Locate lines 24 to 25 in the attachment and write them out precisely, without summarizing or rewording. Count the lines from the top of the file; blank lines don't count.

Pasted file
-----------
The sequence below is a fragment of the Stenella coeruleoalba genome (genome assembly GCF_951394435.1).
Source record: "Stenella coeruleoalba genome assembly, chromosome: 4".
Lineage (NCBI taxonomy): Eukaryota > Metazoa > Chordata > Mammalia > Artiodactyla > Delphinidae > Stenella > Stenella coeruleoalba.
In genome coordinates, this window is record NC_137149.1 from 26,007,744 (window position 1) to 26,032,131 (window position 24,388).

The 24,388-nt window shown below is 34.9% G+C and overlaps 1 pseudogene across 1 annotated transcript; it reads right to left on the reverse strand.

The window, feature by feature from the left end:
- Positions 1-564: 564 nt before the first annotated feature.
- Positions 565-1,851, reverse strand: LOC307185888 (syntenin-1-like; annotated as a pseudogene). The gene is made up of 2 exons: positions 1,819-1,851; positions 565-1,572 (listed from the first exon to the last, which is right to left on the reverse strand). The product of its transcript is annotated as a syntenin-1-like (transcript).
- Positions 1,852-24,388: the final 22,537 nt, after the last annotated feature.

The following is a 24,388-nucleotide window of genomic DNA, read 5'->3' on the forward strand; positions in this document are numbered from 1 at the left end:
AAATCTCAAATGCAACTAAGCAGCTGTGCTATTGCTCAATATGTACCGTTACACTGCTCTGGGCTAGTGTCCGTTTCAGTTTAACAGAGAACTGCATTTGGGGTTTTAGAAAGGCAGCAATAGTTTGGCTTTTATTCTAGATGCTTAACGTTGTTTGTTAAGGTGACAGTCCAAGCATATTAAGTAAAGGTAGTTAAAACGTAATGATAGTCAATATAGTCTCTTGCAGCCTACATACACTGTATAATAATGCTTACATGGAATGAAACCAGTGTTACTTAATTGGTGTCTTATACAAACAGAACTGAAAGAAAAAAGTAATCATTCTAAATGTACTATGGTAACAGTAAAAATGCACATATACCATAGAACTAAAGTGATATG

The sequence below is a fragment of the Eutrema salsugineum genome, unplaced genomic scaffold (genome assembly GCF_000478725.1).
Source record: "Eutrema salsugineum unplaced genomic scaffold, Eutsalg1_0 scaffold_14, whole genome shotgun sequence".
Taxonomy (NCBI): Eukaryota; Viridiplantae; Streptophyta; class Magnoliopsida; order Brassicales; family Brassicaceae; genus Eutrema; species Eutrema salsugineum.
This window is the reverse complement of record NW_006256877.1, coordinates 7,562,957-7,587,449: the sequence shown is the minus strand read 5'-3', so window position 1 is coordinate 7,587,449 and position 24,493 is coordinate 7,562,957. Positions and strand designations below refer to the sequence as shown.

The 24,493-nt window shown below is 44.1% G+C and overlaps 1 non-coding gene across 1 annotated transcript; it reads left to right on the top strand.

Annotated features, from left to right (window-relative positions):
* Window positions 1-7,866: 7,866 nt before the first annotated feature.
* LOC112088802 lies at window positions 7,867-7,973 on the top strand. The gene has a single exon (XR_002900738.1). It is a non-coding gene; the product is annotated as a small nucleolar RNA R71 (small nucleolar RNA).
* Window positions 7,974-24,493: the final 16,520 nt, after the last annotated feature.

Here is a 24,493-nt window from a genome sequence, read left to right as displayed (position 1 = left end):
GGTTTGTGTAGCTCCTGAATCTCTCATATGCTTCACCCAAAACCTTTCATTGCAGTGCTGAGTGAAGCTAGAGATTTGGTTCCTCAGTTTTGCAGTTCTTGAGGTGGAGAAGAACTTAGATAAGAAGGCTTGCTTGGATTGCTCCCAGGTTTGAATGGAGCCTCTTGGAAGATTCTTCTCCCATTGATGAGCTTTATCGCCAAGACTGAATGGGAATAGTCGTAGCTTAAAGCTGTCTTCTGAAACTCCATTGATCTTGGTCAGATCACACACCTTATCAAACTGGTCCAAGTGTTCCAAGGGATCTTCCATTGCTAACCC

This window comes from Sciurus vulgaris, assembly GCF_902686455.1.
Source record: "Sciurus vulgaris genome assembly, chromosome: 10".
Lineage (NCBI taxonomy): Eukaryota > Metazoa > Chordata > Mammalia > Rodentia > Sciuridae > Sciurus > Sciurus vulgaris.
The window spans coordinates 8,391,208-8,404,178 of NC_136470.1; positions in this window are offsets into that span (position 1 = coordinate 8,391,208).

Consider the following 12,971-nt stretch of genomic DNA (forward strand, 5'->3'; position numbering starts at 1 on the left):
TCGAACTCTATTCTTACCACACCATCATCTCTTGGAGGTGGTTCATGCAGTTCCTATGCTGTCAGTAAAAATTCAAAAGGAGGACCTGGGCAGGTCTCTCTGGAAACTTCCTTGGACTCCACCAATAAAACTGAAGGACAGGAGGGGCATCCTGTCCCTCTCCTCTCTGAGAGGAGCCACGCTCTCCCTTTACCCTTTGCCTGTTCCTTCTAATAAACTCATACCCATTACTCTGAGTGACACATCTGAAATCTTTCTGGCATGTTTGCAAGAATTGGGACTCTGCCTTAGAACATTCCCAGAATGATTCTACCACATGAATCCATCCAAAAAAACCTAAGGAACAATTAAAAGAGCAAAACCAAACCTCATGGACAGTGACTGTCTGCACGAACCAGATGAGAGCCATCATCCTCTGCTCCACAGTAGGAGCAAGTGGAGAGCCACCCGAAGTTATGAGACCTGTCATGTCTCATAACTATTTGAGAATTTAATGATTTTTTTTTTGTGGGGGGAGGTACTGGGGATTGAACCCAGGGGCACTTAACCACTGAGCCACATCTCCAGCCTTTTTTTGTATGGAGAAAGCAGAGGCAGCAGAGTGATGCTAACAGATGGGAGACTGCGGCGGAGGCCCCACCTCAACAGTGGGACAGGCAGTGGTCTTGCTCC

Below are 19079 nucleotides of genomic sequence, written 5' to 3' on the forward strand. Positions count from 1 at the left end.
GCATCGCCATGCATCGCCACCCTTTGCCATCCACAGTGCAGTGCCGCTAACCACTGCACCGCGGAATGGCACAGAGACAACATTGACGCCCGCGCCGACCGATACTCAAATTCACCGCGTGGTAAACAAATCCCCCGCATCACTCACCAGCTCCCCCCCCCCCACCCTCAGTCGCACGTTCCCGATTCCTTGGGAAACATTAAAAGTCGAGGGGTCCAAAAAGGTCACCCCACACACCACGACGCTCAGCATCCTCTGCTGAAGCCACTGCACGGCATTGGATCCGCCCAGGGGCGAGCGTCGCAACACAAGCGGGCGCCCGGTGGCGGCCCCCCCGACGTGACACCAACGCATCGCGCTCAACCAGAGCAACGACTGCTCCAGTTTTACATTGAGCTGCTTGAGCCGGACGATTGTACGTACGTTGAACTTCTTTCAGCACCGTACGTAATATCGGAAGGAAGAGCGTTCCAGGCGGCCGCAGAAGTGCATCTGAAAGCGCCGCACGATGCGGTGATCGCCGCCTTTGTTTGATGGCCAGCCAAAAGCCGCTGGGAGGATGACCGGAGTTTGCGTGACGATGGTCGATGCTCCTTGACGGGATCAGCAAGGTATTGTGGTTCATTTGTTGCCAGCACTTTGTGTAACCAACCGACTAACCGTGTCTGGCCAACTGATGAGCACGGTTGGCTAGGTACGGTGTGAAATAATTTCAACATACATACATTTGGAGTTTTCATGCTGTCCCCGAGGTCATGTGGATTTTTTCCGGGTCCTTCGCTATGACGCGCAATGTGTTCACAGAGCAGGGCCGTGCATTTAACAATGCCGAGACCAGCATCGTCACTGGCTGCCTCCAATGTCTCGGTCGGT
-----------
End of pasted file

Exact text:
Source record: "Sciurus vulgaris genome assembly, chromosome: 10".
Lineage (NCBI taxonomy): Eukaryota > Metazoa > Chordata > Mammalia > Rodentia > Sciuridae > Sciurus > Sciurus vulgaris.